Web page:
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The tropics: Rockhampton to Cape York


The tropics kick in at Rockhampton, 100km north of Gladstone, but with the exception of the Mackay region – a splash of green with a couple of good national parks – it’s not until you’re well past the tropic line and north of Townsville that the tropical greenery associated with north Queensland finally appears. Then it comes in a rush, and by the time you’ve reached the tourist haven of Cairns there’s no doubt that the area deserves its reputation: coastal ranges covered in rainforest and cloud descend right to the sea. Islands along the way lure you with good beaches, hiking tracks and opportunities for snorkelling and diving: Great Keppel near Rockhampton, the Whitsundays off Airlie Beach, Magnetic Island opposite Townsville, and Hinchinbrook and Dunk further north are all must-sees. Cairns itself serves as a base for exploring highland rainforest on the Atherton Tablelands, coastal jungles in the Daintree and, of course, for trips out to the most accessible sections of the Great Barrier Reef.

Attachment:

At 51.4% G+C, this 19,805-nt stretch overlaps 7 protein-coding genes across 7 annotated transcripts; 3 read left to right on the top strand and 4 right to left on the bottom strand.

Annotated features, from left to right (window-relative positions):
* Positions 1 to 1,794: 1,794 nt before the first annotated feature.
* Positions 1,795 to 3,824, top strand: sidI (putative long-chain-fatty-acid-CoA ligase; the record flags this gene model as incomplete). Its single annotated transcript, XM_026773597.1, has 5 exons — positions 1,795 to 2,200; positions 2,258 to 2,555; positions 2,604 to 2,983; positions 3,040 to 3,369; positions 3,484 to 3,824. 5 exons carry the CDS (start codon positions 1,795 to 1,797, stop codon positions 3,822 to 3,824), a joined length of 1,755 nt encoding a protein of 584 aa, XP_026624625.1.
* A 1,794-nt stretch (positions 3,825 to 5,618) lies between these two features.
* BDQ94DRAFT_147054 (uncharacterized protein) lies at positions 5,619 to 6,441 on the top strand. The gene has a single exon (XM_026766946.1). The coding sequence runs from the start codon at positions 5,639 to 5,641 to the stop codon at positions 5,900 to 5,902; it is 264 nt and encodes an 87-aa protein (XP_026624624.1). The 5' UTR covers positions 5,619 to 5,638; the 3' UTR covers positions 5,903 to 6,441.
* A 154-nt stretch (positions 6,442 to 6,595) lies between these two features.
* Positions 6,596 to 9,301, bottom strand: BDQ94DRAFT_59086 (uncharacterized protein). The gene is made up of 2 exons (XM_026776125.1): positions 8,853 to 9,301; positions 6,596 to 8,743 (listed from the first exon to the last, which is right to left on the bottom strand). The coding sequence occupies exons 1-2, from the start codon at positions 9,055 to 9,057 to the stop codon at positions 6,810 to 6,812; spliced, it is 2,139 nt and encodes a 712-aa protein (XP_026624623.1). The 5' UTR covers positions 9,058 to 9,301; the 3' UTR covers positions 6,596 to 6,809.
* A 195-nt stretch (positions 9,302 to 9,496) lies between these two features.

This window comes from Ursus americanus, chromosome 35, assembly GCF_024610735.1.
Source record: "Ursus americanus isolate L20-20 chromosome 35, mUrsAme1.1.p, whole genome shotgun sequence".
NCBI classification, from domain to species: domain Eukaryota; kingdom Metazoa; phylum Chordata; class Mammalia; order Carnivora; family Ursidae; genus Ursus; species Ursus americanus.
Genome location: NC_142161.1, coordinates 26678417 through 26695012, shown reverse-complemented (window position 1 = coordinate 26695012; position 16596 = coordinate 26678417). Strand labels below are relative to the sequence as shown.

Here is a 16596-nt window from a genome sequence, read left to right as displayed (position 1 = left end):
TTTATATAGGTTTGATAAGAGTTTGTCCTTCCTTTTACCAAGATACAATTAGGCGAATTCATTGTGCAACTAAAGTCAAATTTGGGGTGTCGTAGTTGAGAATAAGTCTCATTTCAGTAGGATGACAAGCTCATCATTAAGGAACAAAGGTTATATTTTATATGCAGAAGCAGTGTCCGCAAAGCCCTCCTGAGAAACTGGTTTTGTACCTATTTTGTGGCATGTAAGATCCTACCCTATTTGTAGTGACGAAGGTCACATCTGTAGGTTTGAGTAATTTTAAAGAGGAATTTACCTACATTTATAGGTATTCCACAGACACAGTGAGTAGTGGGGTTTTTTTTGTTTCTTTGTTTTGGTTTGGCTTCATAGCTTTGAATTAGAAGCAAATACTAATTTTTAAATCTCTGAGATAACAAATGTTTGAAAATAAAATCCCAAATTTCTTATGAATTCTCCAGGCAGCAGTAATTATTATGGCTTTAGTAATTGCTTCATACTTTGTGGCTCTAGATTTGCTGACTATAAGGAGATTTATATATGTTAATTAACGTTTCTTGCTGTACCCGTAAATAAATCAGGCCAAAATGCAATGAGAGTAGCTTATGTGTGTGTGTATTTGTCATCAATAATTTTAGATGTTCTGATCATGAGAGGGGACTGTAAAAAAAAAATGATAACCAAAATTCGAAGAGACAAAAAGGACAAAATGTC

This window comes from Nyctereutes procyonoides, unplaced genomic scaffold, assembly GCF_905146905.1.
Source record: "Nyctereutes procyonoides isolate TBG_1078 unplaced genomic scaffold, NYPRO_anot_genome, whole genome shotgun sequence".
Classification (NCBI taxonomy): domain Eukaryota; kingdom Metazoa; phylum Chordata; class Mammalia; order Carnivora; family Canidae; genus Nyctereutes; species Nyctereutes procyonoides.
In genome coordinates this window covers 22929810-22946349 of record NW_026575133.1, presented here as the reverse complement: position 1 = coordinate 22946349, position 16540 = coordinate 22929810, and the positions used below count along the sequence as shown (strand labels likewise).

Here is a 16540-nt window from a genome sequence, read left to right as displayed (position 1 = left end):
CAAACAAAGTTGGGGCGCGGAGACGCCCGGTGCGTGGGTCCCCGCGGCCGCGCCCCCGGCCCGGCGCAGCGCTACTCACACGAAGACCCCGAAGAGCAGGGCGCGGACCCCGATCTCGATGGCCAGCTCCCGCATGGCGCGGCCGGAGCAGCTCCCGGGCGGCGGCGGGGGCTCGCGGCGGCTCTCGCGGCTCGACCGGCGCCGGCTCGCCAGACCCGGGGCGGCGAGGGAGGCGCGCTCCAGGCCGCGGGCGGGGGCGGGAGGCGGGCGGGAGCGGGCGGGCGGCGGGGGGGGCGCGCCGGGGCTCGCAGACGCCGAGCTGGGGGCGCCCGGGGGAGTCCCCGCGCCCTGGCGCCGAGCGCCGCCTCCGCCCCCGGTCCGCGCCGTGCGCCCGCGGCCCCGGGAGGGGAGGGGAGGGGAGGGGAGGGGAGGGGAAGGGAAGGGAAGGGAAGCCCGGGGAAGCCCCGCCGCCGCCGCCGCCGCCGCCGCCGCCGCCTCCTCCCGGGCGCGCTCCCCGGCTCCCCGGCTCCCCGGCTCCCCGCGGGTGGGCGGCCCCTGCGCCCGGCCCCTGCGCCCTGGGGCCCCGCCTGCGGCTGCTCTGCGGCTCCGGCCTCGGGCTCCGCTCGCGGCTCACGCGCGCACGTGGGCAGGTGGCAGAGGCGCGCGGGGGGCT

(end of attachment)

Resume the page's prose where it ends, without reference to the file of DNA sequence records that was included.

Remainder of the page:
The region’s weather involves dry, relatively cool winters (June–Aug) and extremely humid summers (Dec–Feb) with torrential rainfall and devastating cyclones – February and March are the months when the worst systems, such as Cyclone Yasi in 2011, are most likely to hit.

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